Deep Learning Tools for Dense Fluorescent Microscopic Images and C. Elegans Whole-Brain Imaging
- Type: Conference Presentation
- Conference Type: AIChE Annual Meeting
- Presentation Date: November 9, 2021
- Duration: 19 minutes
- Skill Level: Intermediate
- PDHs: 0.50
First, accurate segmentation of densely packed nuclei in fluorescence channels is critical for downstream tasks such as cell tracking, signal extraction and identity annotation. While many deep learning methods are available for 2D images, 3D segmentation methods for highly anisotropic images are not available. We combined a well-known DL framework for instance segmentation in 2D images  with optimal transport  based clustering to produce 3D segmentations in anisotropic images. Comparison against other methods on experimental and synthetic datasets show that our method is more accurate (5-8% higher F1 score) and more robust across a range of baseline cell signals and image noise levels (6-17% higher F1 score). Further DL method is 3.7 times faster than previous method.
Second, whole-brain imaging in freely moving worms is currently not widespread because of the requirement of custom designed microscopes with low-magnification behavior tracking and high-magnification fluorescence imaging channels [3-4]. However, commonly available microscopes in most laboratories do not have two light-paths for simultaneous low-magnification and high-magnification imaging. Thus, we developed and optimized a fast DL framework (30-644 times smaller model size and 5-8 times faster than previous methods) to directly predict the worm pose (skeleton) from high-magnification fluorescence channels, a key step in analyzing the behavior of animal. Fast inference of pose using only fluorescence channel enables worm-tracking thus eliminating the need of separate behavior channel. We show that predicted worm pose can be used for behavior analysis and cell-tracking in videos. Further, eliminating the need of custom microscopes will enable more labs to do whole-brain imaging in freely moving animals.
Third, image quality produced in microscope depends on acquisition parameters such as speed of imaging, laser power etc. For whole-brain imaging applications, high speed (>2 volumes per second) is necessary to capture fast activity transients, and low laser power is favorable to prevent photo-bleaching of fluorophores, light damage to worms etc. However high speed and low laser power acquisition decreases the signal-to-noise-ratio (SNR) in images. We developed a DL framework for restoring low SNR fluorescence images (acquired at low laser power/low exposure time) to high SNR images. Low laser power imaging eliminates photo-bleaching of fluorophores, light damage to worms and enables long-term neuron activity imaging across days. Image restoration can be performed on both GCaMP (green fluorescent protein for measuring neuron activity) and RFP (red fluorescent protein) channels. We show that restored images provide cleaner calcium signals compared to traditional de-noising methods (13-30% smaller mean-absolute error compared to clean trace). Additionally, restored images improve cell detection, tracking and identity annotation tasks.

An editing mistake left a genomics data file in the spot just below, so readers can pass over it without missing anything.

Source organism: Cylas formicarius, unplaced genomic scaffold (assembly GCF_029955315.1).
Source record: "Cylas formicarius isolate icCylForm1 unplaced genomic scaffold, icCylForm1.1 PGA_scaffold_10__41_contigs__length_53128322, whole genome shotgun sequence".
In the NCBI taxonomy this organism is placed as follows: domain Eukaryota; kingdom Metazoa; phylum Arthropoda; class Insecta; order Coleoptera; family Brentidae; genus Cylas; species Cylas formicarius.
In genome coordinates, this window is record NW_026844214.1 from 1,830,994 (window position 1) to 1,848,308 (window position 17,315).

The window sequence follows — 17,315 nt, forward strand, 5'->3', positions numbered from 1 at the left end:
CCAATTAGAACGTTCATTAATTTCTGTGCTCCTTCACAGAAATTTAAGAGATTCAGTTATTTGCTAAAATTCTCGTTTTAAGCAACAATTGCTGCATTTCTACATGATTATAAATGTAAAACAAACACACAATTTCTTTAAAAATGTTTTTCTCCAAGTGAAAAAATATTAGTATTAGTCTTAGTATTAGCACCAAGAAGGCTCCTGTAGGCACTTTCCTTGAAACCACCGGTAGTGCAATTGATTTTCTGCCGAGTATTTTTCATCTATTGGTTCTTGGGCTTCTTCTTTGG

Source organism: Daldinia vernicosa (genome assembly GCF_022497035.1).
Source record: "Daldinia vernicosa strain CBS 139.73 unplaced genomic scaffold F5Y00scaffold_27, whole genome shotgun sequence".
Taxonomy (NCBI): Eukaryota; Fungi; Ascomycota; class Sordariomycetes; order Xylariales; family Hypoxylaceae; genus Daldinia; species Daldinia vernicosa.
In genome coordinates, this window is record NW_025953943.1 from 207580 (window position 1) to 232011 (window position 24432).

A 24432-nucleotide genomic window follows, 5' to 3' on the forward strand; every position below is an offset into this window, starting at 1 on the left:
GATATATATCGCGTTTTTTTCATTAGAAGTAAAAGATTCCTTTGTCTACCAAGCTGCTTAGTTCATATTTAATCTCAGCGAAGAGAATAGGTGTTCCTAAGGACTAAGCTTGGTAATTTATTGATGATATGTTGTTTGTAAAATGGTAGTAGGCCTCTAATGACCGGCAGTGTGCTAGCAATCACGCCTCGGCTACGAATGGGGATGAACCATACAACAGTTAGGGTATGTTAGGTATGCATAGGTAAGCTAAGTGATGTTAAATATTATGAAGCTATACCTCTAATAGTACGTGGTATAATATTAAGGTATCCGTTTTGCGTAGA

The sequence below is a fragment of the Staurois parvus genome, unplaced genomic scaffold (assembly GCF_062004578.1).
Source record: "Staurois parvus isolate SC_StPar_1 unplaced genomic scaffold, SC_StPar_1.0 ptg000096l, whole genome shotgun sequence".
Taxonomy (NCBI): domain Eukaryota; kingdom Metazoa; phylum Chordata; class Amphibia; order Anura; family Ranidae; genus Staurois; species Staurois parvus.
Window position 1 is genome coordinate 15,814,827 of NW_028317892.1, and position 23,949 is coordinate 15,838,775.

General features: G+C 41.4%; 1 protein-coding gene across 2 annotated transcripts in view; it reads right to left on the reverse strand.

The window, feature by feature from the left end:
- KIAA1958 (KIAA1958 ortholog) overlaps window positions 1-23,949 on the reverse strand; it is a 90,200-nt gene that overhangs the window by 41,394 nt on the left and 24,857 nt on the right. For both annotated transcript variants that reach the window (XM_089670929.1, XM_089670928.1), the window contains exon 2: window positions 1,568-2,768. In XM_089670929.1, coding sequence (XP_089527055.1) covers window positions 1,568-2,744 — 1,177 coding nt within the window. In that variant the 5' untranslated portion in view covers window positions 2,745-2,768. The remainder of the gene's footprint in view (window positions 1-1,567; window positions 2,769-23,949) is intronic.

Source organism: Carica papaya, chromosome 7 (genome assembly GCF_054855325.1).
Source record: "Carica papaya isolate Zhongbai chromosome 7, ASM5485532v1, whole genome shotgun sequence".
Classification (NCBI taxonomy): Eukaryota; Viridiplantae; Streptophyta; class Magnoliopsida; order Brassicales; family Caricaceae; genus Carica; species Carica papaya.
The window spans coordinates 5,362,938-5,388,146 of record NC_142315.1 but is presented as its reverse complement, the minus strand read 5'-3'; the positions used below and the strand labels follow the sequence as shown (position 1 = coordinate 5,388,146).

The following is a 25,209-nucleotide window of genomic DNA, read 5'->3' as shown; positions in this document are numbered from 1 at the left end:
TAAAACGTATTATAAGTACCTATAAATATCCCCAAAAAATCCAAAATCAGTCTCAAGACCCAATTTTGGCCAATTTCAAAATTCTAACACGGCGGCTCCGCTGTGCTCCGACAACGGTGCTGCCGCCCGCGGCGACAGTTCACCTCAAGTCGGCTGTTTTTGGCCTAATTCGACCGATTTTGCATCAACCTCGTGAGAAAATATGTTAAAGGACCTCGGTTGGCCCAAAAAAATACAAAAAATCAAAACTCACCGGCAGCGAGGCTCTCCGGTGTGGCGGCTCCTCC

Methods in our toolbox can be easily adapted for similar tasks in other organisms. These three methods will enable several applications e.g. accurate cell detection will improve cell tracking and signal extraction thus enabling faster analysis of datasets. Skeleton prediction method will enable more researchers to do whole-brain imaging in freely moving animals thus advancing the whole-brain research. Finally signal restoration method will enable newer studies such as long-term imaging of whole-brain circuits without photo-damage. Further cleaner neuron activity traces extracted from restored images will empower downstream statistical analysis such PCA, low-dimensional manifold projection etc.
- He, K., Gkioxari, G., DollÃ¡r, P., & Girshick, R. (2017). Mask R-CNN. 2017 IEEE International Conference on Computer Vision (ICCV), 2980â2988. https://doi.org/10.1109/ICCV.2017.322
- Cuturi, M. (2013). Sinkhorn Distances: Lightspeed Computation of Optimal Transport. In C. J. C. Burges, L. Bottou, M. Welling, Z. Ghahramani, & K. Q. Weinberger (Eds.), Advances in Neural Information Processing Systems (Vol. 26). Curran Associates, Inc. https://proceedings.neurips.cc/paper/2013/file/af21d0c97db2e27e13572cbf59eb343d-Paper.pdf
- Nguyen, J. P., Shipley, F. B., Linder, A. N., Plummer, G. S., Liu, M., Setru, S. U., Shaevitz, J. W., & Leifer, A. M. (2015). Whole-brain calcium imaging with cellular resolution in freely behaving Caenorhabditis elegans. Proceedings of the National Academy of Sciences of the United States of America, 9, 33. https://doi.org/10.1073/pnas.1507110112
- Venkatachalam, V., Ji, N., Wang, X., Clark, C., Mitchell, J. K., Klein, M., Tabone, C. J., Florman, J., Ji, H., Greenwood, J., Chisholm, A. D., Srinivasan, J., Alkema, M., Zhen, M., & Samuel, A. D. T. (2016). Pan-neuronal imaging in roaming Caenorhabditis elegans. In Proceedings of the National Academy of Sciences of the United States of America (Vol. 113, Issue 8). https://doi.org/10.1073/pnas.1507109113
|AIChE Member Credits||0.5|
|AIChE Graduate Student Members||Free|
|AIChE Undergraduate Student Members||Free|